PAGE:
Doctor Who: Rosa (TV) (2018; UK; Colour; 50m) **½ pr. Nikki Wilson; d. Mark Tonderai; w. Malorie Blackman, Chris Chibnall; ph. Tico Poulakakis; m.Segun Akinola. Cast: Jodie Whittaker, Bradley Walsh, Tosin Cole, Mandip Gill, Vinette Robinson, Joshua Bowman, Trevor White, Richard Lothian, Jessica Claire Preddy, Gareth Marks, David Rubin, Ray Sesay, Aki Omoshaybi, David Dukas, Morgan Deare. Montgomery, Alabama. 1955. The Doctor and her friends find themselves in the Deep South of America. As they encounter a seamstress by the name of Rosa Parks, they begin to wonder whether someone is attempting to change history. A well-meaning episode that boldly tackles racism in 1950s Southern USA and the moral stand that leads to the raised focus on the Civil Rights Movement is hampered by a heavy-handed script and inconsistent performances. Whittaker is still finding her feet as the Doctor whilst Robinson is excellent as the dignified Rosa, but her performance is undermined by clumsy scripting and Cole’s increasingly annoying naivety as Ryan. Bowman’s time-travelling escaped convict, Krasko, has got to be one of the series’ least convincing villains. Composer Akinola tries to add menace to the character through his foreboding score, but only succeeds in making it seem like a parody. The South African locations double well for Alabama and again the technical credits are top-notch. The overwrought song delivered over the end titles lashes on the emotion with a trowel. With a more considered script and a stronger cast, this could have been a dramatically powerful tale, as all the elements are there, but we’re left with what feels like a missed opportunity. 
Doctor Who: The Ghost Monument (TV) (2018; UK; Colour; 48m) ***½ pr. Nikki Wilson; d. Mark Tonderai; w. Chris Chibnall; ph. Tico Poulakakis; m.Segun Akinola. Cast: Jodie Whittaker, Bradley Walsh, Tosin Cole, Mandip Gill, Susan Lynch, Shaun Dooley, Art Malik. Still reeling from their first encounter, can the Doctor and her new friends stay alive long enough in a hostile alien environment to solve the mystery of Desolation? And just who are Angstrom and Epzo? A perfunctory story is enhanced by excellent production values, visual effects and effective use of South African locations to create an alien environment. Whittaker continues to grow into the role of the Doctor, but her excessive crew of three companions leaves little room for individual character development and a vying for screen time. Malik is wasted in a mysterious role, whilst Lynch and Dooley do their best to bring life and motivation to their competitive characters. Whilst the storyline is refreshingly simple, it is also lacking in any real sense of peril – as the night threat is all too easily dispatched. There is promise here that the series can develop, but it will need to find space to allow its ensemble cast to breathe and develop in a format seemingly restricted to standalone episodes and a lack of two-parters, which would allow the stories and characters the requisite room. [PG]
Doctor Who: The Woman Who Fell to Earth (TV) (2018; UK; Colour; 60m) ***½ pr. Nikki Wilson; d. Jamie Childs; w. Chris Chibnall; ph. Denis Crossan; m. Segun Akinola. Cast: Jodie Whittaker, Bradley Walsh, Tosin Cole, Mandip Gill, Sharon D. Clarke, Samuel Oatley, Johnny Dixon, Amit Shah, Asha Kingsley, Janine Mellor, Asif Khan, James Thackeray, Philip Abiodun, Stephen MacKenna, Everal A Walsh. In a South Yorkshire city, Ryan Sinclair, Yasmin Khan and Graham O’Brien are about to have their lives changed forever, as a mysterious woman, unable to remember her own name, falls from the night sky. Can they believe a word she says? And can she help solve the strange events taking place across the city? Whittaker’s debut as the first female Doctor is a refreshingly straight-forward story but lacks any real wider threat being seemingly contained to a small area around Sheffield. Whittaker acquits herself well and in her post-regenerative state is sparky and witty. Walsh, Cole and Gill look promising as future companions. The whole thing is sumptuously photographed – mostly shot at night to create a more claustrophobic atmosphere – and the score is appropriately menacing, without being overbearing. This serves to give the story a more cinematic feel. As debut stories go it ticks most of the boxes and creates a new feel for the series that is seemingly a back to basics approach and that’s not necessarily a bad thing after some of the overblown and lazily written concepts that had crept in during Steven Moffat’s tenure. That said dumbing down the show would be a mistake. A promising, if flawed opener. The episode’s title is a reference to THE MAN WHO FELL TO EARTH (1976) starring David Bowie. [PG]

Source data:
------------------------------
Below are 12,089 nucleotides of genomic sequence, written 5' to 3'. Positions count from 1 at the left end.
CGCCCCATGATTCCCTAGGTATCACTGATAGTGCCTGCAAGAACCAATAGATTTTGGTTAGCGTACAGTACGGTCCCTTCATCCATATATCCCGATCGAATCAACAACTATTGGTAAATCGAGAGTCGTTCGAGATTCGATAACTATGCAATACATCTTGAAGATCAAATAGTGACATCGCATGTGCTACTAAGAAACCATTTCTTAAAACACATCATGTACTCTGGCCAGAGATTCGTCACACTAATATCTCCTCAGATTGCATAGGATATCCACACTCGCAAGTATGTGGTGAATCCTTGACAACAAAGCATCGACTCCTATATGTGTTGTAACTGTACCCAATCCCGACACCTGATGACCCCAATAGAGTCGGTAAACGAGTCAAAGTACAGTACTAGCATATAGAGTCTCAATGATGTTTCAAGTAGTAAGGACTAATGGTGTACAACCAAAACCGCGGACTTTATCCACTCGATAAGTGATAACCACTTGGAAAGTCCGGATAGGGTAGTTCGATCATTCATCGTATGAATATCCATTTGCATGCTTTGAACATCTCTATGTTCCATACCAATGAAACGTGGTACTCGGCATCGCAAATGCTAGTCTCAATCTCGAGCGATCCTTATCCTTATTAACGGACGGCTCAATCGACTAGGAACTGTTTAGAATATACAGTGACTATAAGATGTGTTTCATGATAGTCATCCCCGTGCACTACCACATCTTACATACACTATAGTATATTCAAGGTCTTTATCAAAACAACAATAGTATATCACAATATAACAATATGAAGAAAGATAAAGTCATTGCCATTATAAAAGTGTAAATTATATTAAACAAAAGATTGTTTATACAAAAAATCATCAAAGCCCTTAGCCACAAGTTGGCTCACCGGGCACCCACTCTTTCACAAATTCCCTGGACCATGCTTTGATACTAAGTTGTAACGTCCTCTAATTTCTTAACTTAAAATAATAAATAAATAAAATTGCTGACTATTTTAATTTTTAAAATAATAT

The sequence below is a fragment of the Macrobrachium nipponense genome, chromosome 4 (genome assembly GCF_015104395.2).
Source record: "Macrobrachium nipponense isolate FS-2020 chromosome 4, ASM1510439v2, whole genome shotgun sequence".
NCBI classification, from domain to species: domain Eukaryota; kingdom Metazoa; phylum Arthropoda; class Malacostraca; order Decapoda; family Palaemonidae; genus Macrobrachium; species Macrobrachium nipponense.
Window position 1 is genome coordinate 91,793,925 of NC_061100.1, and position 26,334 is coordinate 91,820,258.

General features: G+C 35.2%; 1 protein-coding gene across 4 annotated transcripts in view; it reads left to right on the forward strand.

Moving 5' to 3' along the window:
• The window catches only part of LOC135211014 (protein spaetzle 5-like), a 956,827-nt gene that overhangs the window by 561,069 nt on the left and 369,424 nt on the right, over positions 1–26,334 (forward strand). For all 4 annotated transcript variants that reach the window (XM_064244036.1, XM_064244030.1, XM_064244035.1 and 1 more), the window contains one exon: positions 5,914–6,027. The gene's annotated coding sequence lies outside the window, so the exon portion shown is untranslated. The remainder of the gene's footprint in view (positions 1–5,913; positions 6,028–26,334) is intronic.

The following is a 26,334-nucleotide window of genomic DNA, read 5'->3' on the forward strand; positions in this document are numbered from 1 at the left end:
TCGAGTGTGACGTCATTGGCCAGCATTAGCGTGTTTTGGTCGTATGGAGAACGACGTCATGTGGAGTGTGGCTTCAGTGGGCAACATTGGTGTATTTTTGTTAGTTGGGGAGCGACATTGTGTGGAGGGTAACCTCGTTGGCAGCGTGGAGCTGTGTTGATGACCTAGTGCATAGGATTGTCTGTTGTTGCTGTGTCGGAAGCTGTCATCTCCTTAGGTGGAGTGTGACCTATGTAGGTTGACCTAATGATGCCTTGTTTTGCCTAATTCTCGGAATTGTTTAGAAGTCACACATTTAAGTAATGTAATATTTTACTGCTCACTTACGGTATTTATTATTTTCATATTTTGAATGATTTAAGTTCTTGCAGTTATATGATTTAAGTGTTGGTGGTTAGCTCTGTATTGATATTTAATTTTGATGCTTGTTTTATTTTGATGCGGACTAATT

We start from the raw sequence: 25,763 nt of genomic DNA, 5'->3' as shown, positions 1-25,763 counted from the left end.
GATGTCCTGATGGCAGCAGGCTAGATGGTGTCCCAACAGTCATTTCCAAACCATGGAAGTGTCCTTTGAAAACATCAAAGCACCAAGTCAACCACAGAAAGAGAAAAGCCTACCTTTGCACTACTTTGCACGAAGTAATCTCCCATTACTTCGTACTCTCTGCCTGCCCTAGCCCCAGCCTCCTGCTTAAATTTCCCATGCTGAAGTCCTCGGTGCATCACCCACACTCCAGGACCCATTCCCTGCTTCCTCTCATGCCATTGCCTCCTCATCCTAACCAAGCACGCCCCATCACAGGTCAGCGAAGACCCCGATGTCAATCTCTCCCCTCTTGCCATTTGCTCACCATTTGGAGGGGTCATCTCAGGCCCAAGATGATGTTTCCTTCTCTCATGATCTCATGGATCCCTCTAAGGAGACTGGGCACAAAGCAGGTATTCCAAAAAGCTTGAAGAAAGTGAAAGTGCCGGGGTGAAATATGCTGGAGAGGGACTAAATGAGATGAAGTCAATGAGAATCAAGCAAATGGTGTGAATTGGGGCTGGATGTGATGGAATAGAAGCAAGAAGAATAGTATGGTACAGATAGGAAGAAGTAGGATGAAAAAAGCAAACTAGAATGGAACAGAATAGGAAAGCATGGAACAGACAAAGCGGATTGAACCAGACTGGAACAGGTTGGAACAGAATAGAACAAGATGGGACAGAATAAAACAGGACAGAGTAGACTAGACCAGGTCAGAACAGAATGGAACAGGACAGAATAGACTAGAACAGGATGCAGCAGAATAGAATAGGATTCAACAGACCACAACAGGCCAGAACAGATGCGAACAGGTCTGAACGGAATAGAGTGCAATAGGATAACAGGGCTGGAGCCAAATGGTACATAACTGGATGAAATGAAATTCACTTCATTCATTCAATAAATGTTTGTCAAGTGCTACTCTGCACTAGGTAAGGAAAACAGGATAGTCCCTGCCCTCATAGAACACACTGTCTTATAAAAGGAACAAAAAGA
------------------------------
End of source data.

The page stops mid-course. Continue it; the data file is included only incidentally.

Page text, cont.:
Broadchurch: Series 3 (2017; UK; Colour; 8x45m) ∗∗∗½ pr. Dan Winch; d. Paul Andrew Williams (1-3, 7-8), Daniel Nettheim (4-5), Lewis Arnold (6); w. Chris Chibnall; ph. Carlos Catalan; m. Ólafur Arnalds. Cast: David Tennant, Jodie Whittaker, Olivia Colman, Sarah Parish, Arthur Darvill, Charlotte Beaumont, Georgina Campbell, Andrew Buchan, Julie Hesmondhalgh, Chris Mason, Charlie Higson, Mark Bazeley, Lenny Henry, Julie Cox, Sebastian Armesto, Carolyn Pickles, Hannah Rae, Adam Wilson, Roy Hudd. Trish Winterman (Hesmondhalgh) reports being raped after a party held by Jim and Cath Atwood (Bazeley and Parish) several days earlier. She was hit on the head with something and could not see who attacked her. DS Ellie Miller (Colman) and DI Alec Hardy (Tennant) are called; they determine that it was a premeditated attack rather than a crime of opportunity, leading to fears that there may be a serial rapist on the loose planning to strike again. Better than Series 2 but lagging behind Series 1 this is a disturbing story dragged over a couple of episodes too many. The investigation meanders from suspect to suspect to maintain the mystery elements before managing to eventually build the suspense toward the final reveal. In between we get long shots of characters staring into the distance over glorious coastal scenery and a couple of side plots resolving story arcs from the earlier series. It’s all well done in a calculated way.